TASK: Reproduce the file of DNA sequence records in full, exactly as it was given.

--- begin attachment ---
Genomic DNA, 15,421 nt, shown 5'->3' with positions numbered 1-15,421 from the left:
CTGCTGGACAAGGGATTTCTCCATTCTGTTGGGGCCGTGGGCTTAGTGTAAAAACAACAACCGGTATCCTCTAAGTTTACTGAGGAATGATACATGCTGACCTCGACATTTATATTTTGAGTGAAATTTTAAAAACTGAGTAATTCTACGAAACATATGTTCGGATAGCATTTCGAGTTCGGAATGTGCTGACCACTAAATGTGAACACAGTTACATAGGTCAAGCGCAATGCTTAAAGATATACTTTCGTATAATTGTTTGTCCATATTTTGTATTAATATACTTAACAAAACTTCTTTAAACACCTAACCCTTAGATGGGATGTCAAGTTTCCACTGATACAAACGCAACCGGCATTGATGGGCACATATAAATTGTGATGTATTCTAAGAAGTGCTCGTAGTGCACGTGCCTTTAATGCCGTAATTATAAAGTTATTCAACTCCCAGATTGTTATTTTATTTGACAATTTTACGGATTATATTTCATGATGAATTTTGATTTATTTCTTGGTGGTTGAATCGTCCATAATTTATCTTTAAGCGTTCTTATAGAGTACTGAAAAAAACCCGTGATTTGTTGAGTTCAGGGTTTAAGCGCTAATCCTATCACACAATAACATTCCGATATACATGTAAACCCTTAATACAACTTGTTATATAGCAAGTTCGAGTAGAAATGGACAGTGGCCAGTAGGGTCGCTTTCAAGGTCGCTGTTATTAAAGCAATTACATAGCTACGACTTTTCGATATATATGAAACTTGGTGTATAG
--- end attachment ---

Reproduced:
Genomic DNA, 15,421 nt, shown 5'->3' with positions numbered 1-15,421 from the left:
CTGCTGGACAAGGGATTTCTCCATTCTGTTGGGGCCGTGGGCTTAGTGTAAAAACAACAACCGGTATCCTCTAAGTTTACTGAGGAATGATACATGCTGACCTCGACATTTATATTTTGAGTGAAATTTTAAAAACTGAGTAATTCTACGAAACATATGTTCGGATAGCATTTCGAGTTCGGAATGTGCTGACCACTAAATGTGAACACAGTTACATAGGTCAAGCGCAATGCTTAAAGATATACTTTCGTATAATTGTTTGTCCATATTTTGTATTAATATACTTAACAAAACTTCTTTAAACACCTAACCCTTAGATGGGATGTCAAGTTTCCACTGATACAAACGCAACCGGCATTGATGGGCACATATAAATTGTGATGTATTCTAAGAAGTGCTCGTAGTGCACGTGCCTTTAATGCCGTAATTATAAAGTTATTCAACTCCCAGATTGTTATTTTATTTGACAATTTTACGGATTATATTTCATGATGAATTTTGATTTATTTCTTGGTGGTTGAATCGTCCATAATTTATCTTTAAGCGTTCTTATAGAGTACTGAAAAAAACCCGTGATTTGTTGAGTTCAGGGTTTAAGCGCTAATCCTATCACACAATAACATTCCGATATACATGTAAACCCTTAATACAACTTGTTATATAGCAAGTTCGAGTAGAAATGGACAGTGGCCAGTAGGGTCGCTTTCAAGGTCGCTGTTATTAAAGCAATTACATAGCTACGACTTTTCGATATATATGAAACTTGGTGTATAG